Repped by: Francois Samuelson at Intertalent Agency (Paris)
The film that changed her life: “The Killing Fields”
Worst advice or studio note: “When director Elie Chouraqui read my first draft of ‘Harrison’s Flowers,’ he sent me this note: ‘Sarah (the leading role eventually played by Andie MacDowell), cannot be a war photographer. … It’s not sexy enough for a woman. Her husband will be a war photographer and she will be … his assistant.’ ”
Making the transition from award-winning war correspondent to produced screenwriter can be a tricky move, but French scribe Isabel Ellsen is living proof that with the right amount of inspiration and hard work it’s possible to walk in both worlds.
Ellsen, who began working as a journalist in 1978 at age 18, was sent to Lebanon in 1986 because, as she recalls, “There was no one else available and I was bothering everyone, talking about how much I wanted to cover a war.”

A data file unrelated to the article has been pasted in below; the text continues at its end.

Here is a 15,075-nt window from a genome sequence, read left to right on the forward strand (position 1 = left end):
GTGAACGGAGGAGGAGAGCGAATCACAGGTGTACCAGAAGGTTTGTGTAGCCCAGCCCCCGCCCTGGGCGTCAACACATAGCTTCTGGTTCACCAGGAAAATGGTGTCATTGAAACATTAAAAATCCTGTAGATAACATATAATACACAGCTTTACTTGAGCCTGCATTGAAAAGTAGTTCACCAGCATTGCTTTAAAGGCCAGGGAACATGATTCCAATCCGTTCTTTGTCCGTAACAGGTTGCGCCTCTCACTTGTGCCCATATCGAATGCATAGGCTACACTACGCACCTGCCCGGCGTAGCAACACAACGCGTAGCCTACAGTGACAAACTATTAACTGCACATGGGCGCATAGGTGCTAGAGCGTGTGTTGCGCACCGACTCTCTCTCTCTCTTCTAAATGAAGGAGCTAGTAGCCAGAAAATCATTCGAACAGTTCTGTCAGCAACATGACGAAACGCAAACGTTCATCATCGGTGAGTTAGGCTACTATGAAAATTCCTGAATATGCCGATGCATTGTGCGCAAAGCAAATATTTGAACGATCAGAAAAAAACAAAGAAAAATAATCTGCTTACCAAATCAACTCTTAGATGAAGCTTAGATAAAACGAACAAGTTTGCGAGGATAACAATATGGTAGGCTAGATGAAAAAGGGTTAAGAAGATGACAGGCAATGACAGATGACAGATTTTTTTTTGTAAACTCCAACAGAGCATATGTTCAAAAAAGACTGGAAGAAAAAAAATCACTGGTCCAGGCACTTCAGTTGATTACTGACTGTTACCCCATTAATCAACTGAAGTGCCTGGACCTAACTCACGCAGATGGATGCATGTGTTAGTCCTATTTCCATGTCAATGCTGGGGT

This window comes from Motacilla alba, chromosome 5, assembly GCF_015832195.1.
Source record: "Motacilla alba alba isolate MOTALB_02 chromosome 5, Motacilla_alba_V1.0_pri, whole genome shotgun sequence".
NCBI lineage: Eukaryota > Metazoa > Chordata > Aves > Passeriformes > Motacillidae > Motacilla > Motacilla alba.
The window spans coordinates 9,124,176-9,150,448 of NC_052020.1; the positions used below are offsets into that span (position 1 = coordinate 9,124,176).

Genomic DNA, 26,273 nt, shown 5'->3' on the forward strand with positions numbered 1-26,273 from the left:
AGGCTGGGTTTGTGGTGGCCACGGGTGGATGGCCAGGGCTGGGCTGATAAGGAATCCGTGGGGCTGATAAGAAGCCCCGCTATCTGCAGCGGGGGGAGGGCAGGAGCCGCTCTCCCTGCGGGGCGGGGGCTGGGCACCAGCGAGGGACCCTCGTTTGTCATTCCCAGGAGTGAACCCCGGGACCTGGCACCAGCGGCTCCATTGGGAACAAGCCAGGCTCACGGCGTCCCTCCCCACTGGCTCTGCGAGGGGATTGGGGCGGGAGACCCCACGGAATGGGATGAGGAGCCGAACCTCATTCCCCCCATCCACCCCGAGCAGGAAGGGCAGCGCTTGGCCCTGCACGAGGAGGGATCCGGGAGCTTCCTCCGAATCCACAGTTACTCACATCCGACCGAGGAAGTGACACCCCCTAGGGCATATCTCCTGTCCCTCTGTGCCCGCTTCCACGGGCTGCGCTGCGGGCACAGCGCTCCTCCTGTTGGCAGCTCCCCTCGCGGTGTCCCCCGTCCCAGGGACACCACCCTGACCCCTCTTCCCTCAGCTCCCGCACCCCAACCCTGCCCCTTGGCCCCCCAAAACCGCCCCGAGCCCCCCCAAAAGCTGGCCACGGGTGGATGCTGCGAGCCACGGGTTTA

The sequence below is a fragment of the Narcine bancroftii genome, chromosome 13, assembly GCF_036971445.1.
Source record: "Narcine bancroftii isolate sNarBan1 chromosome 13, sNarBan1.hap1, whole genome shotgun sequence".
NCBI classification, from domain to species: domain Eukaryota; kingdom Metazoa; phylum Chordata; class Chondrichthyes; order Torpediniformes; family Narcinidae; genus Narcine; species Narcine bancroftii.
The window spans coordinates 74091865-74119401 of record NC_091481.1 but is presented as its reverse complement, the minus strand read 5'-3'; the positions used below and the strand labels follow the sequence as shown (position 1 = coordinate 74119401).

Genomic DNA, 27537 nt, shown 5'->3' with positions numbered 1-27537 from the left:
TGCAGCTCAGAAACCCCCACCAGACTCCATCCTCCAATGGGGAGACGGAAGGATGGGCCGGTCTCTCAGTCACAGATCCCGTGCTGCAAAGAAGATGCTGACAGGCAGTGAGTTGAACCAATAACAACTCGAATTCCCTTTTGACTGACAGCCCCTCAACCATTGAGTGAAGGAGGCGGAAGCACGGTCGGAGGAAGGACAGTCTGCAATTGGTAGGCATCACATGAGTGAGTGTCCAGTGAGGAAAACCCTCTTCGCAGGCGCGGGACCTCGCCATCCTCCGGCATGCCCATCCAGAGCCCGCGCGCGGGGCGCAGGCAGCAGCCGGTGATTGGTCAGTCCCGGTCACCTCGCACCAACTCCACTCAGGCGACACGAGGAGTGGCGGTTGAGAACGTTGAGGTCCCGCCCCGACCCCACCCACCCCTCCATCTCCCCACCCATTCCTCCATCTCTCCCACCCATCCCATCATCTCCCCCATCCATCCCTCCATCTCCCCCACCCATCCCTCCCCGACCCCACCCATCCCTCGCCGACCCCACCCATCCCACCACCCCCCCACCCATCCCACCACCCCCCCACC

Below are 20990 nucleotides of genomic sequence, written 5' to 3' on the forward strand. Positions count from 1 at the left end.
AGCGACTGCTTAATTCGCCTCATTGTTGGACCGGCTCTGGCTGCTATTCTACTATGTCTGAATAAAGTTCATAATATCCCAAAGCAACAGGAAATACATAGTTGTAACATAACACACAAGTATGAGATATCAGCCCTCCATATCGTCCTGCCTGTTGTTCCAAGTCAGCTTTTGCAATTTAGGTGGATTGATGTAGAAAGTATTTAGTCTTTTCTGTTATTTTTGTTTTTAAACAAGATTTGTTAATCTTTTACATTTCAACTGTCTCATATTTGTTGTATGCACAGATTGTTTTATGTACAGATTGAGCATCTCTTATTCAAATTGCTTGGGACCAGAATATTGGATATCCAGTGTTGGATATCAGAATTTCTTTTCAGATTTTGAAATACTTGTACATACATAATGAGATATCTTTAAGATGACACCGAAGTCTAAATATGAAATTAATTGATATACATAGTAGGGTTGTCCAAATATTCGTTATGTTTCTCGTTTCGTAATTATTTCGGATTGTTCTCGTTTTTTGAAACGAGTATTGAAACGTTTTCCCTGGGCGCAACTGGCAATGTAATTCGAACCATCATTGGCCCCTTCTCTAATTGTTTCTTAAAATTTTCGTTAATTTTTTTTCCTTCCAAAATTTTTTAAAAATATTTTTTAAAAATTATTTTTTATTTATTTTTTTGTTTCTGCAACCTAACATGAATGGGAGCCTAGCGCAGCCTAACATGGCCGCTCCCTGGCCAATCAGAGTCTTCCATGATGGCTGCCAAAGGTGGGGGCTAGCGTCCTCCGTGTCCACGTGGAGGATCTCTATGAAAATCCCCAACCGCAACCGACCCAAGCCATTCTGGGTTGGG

From 1986 to 1996, she worked as a staff writer for Le Journal du Dimanche, covering events in Afghanistan, El Salvador, Israel and the former Yugoslavia, among others. She won the Prix Mumm for journalism in 1988 and the Sabre d’Or for best war reporting in 1990, the same year she started photographing in addition to writing about the events she saw.
Since then, she has twice worked as a still photographer for Luc Besson. “I think he liked the idea of having a war photographer on set.”
Ellsen has published two photo books and four novels, one of which she adapted into the screenplay “Harrison’s Flowers.” Based largely on Ellsen’s own life, the film stars Andie MacDowell and David Strathairn as photojournalists torn apart by war in the Balkans.
Ellsen, who wants to move into directing, admits, “The screenplay was very difficult to write because this was the story of my life and it was painful to change the way it happened. If I have to adapt one of my novels again, I will also direct the film.”